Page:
ESCAS causing lost trade

Rueben HaleThe West Australian

A major Middle East livestock importer representative claims the Australian Government is continuing to stifle trade opportunities and has cost the industry hundreds of millions in lost sales.

Saudi Arabian livestock company Suleiman Al Jabri Trading imports more than two million sheep, goats, cattle and camels every year, predominantly from markets other than Australia.

Company export manager and former WA Live Exporters Association chairman John Edwards said as each year passed, the restrictive marketing regulations imposed under Australia's Exporter Supply Chain Assurance System would continue to strangle the trade and limit marketing opportunities, not only for Saudi Arabia but all the Middle East markets.

He said until the Australian Government was prepared to have a constructive dialogue with the Middle East importers and their governments, the Australian livestock industry would continue to miss out on the lucrative trade the region offered.

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Mr Edwards recently returned from nearly three months in the region, where he experienced the phenomenon first hand.

He said Saudi Arabia was a growing market and was once Australia's largest customer for live sheep.

"The region has rapidly expanded its supply base, evident by the nearly eight million sheep, goats, cattle and camels imported into the country during 2014," he said.

"In the absence of Australia as a supplier to the region, millions of dollars are being spent developing alternative sustainable markets in countries like Somaliland, the Sudan and eastern Europe."

Exports to Saudi Arabia were abruptly halted after the country refused to comply with ESCAS requirements in 2012.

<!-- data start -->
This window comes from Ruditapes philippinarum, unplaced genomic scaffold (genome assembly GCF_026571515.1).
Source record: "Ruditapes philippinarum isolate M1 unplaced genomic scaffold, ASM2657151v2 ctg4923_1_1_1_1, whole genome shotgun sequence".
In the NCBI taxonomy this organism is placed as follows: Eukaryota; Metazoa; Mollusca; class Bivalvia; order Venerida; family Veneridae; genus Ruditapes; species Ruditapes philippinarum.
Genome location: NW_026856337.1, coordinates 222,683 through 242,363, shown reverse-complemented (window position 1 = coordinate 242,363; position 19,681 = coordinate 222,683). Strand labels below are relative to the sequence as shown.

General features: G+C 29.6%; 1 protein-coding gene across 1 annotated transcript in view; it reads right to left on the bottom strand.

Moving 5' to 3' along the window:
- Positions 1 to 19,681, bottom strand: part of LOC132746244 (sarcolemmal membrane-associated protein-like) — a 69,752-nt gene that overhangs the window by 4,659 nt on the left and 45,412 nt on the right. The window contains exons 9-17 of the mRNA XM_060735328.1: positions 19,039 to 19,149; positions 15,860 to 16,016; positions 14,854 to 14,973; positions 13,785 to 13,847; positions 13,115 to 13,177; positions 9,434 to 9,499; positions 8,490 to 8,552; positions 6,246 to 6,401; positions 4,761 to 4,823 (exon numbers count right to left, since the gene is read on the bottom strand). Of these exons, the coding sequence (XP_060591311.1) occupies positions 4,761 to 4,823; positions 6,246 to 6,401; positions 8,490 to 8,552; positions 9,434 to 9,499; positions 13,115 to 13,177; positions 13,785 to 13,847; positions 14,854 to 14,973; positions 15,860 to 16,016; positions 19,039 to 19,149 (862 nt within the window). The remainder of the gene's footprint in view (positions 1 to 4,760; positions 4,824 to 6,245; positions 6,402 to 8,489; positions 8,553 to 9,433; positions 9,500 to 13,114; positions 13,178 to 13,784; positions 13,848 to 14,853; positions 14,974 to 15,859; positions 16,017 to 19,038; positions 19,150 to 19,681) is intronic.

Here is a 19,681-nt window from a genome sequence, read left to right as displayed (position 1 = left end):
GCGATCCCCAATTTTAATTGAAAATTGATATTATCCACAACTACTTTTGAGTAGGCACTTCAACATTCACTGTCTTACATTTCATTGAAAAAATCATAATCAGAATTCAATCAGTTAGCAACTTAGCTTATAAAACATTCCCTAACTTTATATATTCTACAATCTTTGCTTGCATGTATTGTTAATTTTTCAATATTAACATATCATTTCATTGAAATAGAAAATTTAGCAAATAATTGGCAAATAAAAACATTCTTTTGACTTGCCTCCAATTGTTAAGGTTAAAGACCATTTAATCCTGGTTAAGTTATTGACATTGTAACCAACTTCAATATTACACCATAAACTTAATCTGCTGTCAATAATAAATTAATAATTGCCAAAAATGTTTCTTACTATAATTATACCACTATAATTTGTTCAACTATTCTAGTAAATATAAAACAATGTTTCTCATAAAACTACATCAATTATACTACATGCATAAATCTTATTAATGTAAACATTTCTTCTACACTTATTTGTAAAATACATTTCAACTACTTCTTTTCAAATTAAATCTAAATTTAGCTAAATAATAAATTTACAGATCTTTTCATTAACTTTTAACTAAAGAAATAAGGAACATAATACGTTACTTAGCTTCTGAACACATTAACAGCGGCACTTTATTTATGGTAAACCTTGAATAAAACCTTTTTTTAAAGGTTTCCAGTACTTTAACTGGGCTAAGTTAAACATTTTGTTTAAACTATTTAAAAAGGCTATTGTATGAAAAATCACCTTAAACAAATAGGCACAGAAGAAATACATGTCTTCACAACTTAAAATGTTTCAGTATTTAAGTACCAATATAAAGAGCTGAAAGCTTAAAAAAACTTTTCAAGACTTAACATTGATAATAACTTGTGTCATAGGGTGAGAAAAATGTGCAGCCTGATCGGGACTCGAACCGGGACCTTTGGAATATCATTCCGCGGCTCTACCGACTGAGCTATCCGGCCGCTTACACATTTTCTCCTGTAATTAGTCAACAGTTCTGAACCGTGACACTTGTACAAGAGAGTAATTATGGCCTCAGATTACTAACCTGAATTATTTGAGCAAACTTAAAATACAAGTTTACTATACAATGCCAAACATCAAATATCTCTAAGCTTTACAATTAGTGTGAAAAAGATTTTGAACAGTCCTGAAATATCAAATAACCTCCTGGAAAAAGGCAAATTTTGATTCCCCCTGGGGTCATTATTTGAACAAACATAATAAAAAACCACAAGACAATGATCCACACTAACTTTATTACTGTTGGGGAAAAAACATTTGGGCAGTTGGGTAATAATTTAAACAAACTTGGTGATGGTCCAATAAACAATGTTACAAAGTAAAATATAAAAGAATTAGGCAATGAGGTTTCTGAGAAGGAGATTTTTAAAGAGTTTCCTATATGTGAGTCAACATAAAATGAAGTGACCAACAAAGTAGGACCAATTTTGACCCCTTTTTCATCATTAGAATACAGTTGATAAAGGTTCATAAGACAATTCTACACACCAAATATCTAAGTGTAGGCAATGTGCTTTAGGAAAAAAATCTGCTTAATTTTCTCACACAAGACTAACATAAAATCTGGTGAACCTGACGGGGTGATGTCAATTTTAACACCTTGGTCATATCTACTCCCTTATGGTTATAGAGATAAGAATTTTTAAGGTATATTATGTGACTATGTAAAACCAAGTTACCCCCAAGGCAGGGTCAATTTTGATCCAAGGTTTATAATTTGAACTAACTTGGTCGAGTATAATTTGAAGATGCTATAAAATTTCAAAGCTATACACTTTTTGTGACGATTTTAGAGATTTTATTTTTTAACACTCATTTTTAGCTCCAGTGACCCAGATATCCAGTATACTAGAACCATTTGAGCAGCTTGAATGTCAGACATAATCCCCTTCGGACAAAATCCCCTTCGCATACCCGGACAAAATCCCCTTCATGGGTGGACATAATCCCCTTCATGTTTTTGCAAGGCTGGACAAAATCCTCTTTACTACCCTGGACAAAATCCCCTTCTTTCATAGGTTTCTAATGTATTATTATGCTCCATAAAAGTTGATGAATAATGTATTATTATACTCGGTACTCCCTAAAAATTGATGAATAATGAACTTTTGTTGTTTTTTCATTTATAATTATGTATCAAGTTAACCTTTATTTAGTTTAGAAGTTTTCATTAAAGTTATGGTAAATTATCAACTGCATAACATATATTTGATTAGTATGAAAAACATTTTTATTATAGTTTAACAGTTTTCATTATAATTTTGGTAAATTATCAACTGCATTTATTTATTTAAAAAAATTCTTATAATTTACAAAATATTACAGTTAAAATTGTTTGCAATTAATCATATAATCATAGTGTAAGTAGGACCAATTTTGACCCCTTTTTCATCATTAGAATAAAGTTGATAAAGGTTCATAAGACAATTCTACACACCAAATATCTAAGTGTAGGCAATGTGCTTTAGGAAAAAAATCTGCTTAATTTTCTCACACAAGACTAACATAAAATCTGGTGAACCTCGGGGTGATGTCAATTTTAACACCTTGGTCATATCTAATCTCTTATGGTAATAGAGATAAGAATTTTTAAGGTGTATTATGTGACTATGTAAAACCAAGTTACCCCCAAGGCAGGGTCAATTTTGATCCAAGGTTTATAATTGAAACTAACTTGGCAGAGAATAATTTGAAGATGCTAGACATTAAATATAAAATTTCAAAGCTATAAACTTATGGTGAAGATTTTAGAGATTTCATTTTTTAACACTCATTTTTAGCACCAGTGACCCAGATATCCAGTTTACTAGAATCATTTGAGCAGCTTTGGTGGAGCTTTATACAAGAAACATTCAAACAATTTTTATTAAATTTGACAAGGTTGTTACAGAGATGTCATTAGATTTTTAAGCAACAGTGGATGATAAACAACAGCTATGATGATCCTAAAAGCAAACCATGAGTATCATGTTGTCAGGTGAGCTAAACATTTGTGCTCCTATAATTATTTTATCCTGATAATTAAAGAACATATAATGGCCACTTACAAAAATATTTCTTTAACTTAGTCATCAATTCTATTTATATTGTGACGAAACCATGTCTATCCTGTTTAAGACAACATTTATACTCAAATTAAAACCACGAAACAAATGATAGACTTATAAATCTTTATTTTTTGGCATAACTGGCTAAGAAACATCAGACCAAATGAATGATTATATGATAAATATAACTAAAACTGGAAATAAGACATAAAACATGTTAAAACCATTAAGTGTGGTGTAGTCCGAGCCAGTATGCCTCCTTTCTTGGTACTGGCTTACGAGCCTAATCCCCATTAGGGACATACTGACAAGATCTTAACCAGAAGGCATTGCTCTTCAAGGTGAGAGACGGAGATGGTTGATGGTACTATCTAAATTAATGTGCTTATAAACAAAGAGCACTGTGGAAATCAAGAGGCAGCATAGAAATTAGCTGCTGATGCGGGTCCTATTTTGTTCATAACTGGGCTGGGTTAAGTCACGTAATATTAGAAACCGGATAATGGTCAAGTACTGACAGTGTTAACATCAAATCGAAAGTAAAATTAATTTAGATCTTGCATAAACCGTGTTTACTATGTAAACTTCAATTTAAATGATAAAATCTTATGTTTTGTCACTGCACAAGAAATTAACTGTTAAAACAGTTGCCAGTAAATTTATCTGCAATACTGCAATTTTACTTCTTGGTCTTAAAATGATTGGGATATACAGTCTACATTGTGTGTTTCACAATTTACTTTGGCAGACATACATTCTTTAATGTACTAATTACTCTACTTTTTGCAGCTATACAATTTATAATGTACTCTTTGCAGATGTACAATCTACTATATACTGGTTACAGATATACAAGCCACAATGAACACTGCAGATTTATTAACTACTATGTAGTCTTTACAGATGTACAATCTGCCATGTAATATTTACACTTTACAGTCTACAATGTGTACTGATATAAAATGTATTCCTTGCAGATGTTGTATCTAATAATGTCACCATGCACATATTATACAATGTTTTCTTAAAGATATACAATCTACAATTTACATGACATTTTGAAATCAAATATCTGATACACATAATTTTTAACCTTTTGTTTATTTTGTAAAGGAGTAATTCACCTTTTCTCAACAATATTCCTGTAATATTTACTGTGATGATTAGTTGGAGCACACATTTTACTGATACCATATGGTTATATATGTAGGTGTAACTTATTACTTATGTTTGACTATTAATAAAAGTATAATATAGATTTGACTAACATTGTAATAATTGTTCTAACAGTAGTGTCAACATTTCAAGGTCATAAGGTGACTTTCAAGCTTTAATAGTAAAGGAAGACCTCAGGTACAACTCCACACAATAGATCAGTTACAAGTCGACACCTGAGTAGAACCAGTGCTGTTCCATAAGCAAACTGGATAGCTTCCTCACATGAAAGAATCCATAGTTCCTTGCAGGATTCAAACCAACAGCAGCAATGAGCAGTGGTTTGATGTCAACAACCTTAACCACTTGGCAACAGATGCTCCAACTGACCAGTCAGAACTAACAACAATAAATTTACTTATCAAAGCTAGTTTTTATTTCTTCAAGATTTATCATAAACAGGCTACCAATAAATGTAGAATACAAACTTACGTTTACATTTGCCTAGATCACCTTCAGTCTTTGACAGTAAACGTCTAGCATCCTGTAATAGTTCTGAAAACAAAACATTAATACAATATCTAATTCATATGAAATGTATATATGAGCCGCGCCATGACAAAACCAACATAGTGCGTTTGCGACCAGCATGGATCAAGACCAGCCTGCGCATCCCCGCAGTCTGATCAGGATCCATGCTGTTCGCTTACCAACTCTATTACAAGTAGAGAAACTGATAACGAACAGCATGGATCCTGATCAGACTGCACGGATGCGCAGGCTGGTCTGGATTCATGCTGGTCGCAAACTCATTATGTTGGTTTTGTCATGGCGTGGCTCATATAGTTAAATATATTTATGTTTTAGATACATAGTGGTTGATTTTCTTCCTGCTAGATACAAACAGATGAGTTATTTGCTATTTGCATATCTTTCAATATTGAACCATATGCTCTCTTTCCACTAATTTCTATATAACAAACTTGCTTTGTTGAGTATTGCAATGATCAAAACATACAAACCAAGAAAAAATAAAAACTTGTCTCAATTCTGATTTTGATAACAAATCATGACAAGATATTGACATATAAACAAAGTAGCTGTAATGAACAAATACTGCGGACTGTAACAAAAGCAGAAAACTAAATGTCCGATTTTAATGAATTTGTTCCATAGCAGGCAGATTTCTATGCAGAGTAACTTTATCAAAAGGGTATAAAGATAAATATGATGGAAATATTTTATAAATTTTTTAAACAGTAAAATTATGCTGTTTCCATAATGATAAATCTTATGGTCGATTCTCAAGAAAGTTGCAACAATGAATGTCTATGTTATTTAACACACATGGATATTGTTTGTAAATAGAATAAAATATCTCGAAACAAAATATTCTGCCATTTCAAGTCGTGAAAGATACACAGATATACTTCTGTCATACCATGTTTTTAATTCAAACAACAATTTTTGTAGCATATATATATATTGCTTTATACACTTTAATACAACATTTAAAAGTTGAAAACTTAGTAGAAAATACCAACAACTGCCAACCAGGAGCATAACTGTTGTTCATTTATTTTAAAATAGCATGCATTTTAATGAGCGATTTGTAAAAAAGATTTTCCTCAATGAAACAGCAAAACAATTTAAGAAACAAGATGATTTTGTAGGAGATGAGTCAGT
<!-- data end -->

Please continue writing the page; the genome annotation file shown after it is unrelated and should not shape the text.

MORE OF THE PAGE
At its peak, the Saudi trade represented about 32 per cent of all livestock exported to the Middle East.

The "one size fits all" animal welfare scheme hurriedly developed by the Gillard Government to reopen Australia's live cattle export trade to Indonesia after the 2011 suspension remains in many instances unworkable and flawed in the Middle East markets for Australian sheep and cattle.

Australia's live sheep export to the Middle East has also struggled to regain ground on significant declines since the second half of 2012, when trade issues led to a voluntary suspension of shipments to Bahrain.

Continued market challenges in the Middle East have led to the lowest numbers of sheep exported to the region in 20 years, with a decline of more than 3.3 million head since 2000.

Mr Edwards said the Australian Government continued to fail to address cultural, religious and food security concerns in the Middle East.

"These same markets understand that there are limited numbers of countries that have the equal capacity of Australia in terms of sheep numbers and the infrastructure to supply in volume, but in their search for alternative and sustainable supplies without regulatory impost (they) have made approaches to myriad smaller nations that have a live export trade capacity," he said.

"These countries are now filling the gap and in doing so have also helped stimulate development within their economies, which enables them to further bolster their supply capacity to deliver to Middle East markets.

"Places like Somaliland now supply well over four million sheep and goats into the region, the Sudan over three million sheep and shipments from Iraq, Iran, Pakistan, Syria, Turkey, Uruguay, Romania, Bulgaria and Georgia, to name a few, are all becoming commonplace."

Mr Edwards said the Saudi market had to adapt quickly in the face of livestock supplies drawing to a close with the last shipment of Australian sheep and cattle being imported by Al Jabri late in 2012.